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    Comparing the A-10 Thunderbolt II and A-29 Super Tucano

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    The venerable A-10 Thunderbolt II affectionately nicknamed the Warthog, has been the United States Air Force’s backbone in close air support roles for decades.

    However, discussions on replacing this aging but revered aircraft have gained traction, with the A-29 Super Tucano emerging as a contentious contender.

    The A-29, built by Brazil’s Embraer, is a propeller-driven light attack aircraft that has made a name for itself, especially amongst U.S. Special Forces.

    It’s lauded for its close air support capabilities, wherein its slower speed allows for more precise support for ground forces and extended loiter times over battlefields.

    Equipped with .50-caliber machine guns and capable of carrying a payload of up to 3,714 pounds of external weapons, the Super Tucano is undoubtedly a capable aircraft.

    The A-10, renowned for its heavy armor, faster speed of around 420 miles per hour, and a payload of up to 16,000 pounds of ordnance, dwarfs the Super Tucano in these aspects.

    OPERATION IRAQI FREEDOM — Senior Airman Jay Labrum, 124th Maintenance Squadron from the Idaho Air National Guard, performs an operational check on an inflight refueling receptacle on the nose of an A-10 at a desert air base in the Arabian Gulf Region. Airman 1st Class Kyle Austin, 43rd Maintenance Squadron from Pope Air Force Base, monitors from the cockpit. Operation Iraqi Freedom is the multinational coalition effort to liberate the Iraqi people, eliminate Iraq’s weapons of mass destruction and end the regime of Saddam Hussein. (U.S. Air Force Photo by MSgt Stefan Alford)

    Perhaps the most iconic feature of the Warthog, its 30mm Gatlin gun, is absent in the A-29.

    Therefore, it’d probably take three or four A-29s to do the work of a single A-10.

    Business end of an A-10 Warthog” by Seamoor is licensed under CC BY-NC 2.0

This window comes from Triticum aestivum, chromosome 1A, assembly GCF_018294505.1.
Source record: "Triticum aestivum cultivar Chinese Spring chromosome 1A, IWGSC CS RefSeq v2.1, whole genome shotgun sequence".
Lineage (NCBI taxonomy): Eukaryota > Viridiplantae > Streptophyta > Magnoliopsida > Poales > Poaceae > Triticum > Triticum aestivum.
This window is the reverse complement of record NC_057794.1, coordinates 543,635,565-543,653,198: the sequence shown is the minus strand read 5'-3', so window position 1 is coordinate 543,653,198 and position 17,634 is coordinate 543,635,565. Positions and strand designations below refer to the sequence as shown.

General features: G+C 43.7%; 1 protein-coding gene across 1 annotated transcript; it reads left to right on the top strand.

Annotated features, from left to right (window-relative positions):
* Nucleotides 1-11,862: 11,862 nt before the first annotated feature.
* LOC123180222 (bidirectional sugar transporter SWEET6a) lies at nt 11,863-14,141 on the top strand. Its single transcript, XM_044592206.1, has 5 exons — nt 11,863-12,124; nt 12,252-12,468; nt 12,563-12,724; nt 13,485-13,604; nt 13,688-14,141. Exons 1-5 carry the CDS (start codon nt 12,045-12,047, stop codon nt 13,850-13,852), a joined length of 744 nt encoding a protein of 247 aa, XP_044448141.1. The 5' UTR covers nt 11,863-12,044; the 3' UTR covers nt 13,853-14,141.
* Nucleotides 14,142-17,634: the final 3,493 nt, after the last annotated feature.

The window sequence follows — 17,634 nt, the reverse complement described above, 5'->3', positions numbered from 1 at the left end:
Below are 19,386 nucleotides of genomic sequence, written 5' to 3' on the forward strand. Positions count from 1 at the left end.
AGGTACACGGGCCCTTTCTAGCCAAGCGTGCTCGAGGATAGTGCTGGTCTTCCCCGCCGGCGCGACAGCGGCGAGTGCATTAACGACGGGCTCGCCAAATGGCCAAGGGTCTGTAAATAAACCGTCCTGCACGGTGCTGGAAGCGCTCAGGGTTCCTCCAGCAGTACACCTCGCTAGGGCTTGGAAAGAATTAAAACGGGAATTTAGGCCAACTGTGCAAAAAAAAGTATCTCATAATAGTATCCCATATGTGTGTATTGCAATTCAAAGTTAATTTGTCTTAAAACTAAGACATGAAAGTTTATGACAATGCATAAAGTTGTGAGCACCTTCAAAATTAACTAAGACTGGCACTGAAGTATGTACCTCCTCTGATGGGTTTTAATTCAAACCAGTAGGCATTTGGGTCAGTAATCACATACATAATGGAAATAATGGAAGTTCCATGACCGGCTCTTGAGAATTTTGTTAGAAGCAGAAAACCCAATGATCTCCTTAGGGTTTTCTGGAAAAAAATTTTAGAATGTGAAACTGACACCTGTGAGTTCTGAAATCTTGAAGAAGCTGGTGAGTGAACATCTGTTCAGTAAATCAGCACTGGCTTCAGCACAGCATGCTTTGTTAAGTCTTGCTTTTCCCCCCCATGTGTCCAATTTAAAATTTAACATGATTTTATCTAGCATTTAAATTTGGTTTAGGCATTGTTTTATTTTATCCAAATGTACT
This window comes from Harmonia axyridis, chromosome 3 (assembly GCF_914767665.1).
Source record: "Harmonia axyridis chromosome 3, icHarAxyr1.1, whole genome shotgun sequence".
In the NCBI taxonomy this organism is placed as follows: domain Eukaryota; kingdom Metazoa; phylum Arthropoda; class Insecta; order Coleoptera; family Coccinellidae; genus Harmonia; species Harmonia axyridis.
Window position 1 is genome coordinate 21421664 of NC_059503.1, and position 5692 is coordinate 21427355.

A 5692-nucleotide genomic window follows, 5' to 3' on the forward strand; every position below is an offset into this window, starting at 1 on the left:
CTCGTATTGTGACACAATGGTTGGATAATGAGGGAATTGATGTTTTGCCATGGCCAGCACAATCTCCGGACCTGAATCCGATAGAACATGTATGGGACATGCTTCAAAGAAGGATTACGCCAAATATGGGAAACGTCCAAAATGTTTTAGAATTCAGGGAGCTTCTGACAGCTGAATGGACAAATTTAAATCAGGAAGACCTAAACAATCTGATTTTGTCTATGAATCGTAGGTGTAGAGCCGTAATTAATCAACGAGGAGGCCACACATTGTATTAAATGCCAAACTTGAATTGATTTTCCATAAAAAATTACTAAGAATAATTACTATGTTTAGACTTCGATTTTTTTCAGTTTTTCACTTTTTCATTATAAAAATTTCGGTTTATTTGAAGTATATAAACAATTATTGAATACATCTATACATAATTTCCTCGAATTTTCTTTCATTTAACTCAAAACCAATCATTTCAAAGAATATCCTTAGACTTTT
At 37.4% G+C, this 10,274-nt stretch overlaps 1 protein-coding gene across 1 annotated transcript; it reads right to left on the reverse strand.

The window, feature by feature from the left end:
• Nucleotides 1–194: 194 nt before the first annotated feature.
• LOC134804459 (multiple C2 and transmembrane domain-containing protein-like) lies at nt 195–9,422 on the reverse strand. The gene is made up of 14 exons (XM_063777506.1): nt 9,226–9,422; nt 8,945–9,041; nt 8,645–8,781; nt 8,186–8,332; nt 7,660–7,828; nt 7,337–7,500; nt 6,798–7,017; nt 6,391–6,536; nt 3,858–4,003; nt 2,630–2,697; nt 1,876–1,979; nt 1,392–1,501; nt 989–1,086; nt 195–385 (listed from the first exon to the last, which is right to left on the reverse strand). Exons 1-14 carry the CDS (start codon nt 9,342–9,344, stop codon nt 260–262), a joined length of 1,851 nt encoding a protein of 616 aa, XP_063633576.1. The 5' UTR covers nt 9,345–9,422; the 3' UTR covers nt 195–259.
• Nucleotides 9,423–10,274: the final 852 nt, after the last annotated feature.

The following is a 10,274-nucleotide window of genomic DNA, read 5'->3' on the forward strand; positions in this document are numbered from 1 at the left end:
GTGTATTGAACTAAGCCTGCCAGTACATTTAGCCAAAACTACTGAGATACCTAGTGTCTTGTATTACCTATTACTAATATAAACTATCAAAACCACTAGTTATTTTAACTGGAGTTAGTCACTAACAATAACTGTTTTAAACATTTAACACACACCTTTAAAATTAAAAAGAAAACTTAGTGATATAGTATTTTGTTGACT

The U.S. Air Force, recognizing the potential for a cost-effective aircraft to operate in low-intensity and uncontested environments.

    Fairchild Republic A-10 Thunderbolt II (A-10 Warthog)” by Peer.Gynt is licensed under CC BY-SA 2.0

    Initiated the Light Attack Experiment (OA-X), eventually narrowing the field to the A-29 Super Tucano and the Beechcraft AT-6B Wolverine.

    Fairchild-Republic A-10 ”Thunderbolt II” (”Warthog”)” by aeroman3 is licensed under CC CC0 1.0

    The OA-X aimed to find an aircraft that could offer armed reconnaissance, interdiction, and close air support from unimproved airfields, double as an advanced trainer, and integrate well with Air Force operations and allied forces.

    Fairchild-Republic A-10 Thunderbolt Warthog” by AV8PIX Christopher Ebdon is licensed under CC BY-NC-SA 2.0

    The Super Tucano, no stranger to combat, has been in use with the Afghan air force and other U.S. allies in counterinsurgency operations.

    Fairchild-Republic A-10 Thunderbolt Warthog” by AV8PIX Christopher Ebdon is licensed under CC BY-NC-SA 2.0

    The prospect of replacing the A-10 remains a controversial subject, with concerns about pilot vulnerability and the necessity of the Warthog’s firepower in more contested environments.

    Fairchild-Republic A-10 Thunderbolt Warthog” by AV8PIX Christopher Ebdon is licensed under CC BY-NC-SA 2.0

    But manned aircraft like the OA-X candidates could be a valuable resource for keeping the entire Air Force’s readiness levels up, as Air Force Maj. Joel Bier pointed out in his May 2017 essay on War on the Rocks.

    He also writes about how OA-X would give Joint Tactical Air Control units aircraft they could regularly perform air strike training with. JTACs are the airmen on the ground who direct during close air support and strike operations alongside other services’ troops.

    Relevant articles:
    A-29 Super Tucano: The Ultimate Replacement for the A-10 Warthog?, The National Interest
    Air Force tests two turboprops as potential A-10 “replacements”, Ars Technica
    This Brazilian trainer thinks it can replace the Warthog, We Are The Mighty

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